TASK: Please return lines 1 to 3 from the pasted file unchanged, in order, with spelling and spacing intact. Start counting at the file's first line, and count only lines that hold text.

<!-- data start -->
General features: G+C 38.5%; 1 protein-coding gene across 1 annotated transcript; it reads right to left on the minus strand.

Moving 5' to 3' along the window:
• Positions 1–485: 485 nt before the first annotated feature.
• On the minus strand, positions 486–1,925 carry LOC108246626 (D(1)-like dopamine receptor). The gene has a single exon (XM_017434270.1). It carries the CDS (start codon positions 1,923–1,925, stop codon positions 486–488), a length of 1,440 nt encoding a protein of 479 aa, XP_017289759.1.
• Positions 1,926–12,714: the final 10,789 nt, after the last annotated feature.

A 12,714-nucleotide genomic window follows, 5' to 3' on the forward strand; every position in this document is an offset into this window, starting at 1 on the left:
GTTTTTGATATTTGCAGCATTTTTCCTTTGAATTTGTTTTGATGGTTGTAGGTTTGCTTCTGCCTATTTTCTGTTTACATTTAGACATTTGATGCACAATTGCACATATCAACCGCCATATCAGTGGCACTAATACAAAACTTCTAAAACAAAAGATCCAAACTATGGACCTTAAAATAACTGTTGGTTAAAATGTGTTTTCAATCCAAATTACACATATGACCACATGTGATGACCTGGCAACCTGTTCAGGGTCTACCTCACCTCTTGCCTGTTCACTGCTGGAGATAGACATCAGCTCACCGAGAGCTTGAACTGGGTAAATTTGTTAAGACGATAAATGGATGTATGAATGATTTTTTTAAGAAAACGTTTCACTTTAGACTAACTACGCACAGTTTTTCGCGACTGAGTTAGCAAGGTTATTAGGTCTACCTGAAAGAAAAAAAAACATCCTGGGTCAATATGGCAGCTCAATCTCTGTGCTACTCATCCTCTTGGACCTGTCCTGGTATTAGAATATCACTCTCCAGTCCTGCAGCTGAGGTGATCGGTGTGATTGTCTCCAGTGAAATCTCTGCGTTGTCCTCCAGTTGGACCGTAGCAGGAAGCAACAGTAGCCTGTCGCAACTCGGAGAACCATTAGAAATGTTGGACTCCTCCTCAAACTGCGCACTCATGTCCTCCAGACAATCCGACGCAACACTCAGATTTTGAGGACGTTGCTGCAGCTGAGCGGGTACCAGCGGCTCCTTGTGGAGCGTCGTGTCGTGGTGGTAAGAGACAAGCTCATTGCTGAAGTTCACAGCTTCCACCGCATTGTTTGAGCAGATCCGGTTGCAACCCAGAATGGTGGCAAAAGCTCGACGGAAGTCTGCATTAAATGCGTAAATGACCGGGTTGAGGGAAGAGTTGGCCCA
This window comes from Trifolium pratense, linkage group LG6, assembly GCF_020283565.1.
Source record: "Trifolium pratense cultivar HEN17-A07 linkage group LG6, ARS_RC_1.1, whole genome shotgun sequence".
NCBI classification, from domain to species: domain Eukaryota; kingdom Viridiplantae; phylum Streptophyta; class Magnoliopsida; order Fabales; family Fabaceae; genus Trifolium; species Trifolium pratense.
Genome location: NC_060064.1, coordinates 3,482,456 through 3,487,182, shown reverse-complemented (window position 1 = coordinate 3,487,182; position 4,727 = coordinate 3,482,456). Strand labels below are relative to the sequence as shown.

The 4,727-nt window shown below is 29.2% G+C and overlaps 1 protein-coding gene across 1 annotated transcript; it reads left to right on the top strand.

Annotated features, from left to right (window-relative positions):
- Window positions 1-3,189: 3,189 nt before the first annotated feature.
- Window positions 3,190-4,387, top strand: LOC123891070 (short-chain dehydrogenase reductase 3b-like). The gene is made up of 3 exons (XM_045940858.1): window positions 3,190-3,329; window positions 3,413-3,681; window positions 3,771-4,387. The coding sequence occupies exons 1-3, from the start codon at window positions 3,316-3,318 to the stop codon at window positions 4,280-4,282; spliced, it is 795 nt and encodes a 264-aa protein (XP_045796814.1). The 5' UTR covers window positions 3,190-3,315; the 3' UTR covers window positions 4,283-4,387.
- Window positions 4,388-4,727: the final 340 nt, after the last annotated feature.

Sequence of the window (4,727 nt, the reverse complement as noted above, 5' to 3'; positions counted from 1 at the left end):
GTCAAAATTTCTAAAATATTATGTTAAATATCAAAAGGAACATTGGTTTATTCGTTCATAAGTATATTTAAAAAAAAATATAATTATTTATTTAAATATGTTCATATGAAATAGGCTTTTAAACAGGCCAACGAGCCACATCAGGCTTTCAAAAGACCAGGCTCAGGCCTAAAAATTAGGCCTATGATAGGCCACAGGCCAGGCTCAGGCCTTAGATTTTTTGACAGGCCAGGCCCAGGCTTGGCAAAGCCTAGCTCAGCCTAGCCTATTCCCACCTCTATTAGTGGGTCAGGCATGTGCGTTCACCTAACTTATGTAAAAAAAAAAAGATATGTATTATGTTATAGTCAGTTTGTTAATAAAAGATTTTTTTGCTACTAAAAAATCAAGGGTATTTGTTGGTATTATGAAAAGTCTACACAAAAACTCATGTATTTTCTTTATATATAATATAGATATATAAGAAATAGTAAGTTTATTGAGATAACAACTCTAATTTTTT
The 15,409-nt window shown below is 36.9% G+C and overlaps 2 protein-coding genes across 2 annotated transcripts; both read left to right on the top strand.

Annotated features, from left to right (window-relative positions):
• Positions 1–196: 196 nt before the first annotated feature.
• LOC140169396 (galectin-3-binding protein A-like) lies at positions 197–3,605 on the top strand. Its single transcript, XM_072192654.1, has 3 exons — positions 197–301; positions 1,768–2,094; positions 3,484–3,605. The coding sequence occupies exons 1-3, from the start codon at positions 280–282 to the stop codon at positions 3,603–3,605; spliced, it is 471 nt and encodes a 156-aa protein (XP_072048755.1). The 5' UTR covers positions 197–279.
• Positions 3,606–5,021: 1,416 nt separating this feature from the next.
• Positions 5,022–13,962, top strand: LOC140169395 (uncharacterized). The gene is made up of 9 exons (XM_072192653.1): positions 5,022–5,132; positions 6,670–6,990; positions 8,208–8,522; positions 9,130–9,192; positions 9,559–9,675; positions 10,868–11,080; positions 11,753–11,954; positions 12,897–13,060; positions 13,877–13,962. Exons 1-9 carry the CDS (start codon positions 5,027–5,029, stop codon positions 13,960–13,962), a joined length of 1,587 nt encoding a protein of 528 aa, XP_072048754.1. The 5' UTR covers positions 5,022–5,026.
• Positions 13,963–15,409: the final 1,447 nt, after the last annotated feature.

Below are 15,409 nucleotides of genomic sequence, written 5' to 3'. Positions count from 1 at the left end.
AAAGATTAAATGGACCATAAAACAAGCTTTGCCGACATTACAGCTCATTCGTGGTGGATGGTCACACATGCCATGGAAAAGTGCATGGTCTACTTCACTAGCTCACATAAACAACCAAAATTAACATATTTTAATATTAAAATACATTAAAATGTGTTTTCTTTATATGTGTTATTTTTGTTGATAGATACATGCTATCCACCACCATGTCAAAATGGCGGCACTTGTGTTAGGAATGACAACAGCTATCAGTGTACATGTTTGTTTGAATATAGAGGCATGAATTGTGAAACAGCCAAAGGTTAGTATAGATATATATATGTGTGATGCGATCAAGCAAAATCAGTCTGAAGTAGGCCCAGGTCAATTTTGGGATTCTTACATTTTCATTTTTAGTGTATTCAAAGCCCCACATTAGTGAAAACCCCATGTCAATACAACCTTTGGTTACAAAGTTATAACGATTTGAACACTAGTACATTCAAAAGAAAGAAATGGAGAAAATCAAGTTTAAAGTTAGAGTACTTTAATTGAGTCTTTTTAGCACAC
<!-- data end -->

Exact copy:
General features: G+C 38.5%; 1 protein-coding gene across 1 annotated transcript; it reads right to left on the minus strand.

Moving 5' to 3' along the window:
• Positions 1–485: 485 nt before the first annotated feature.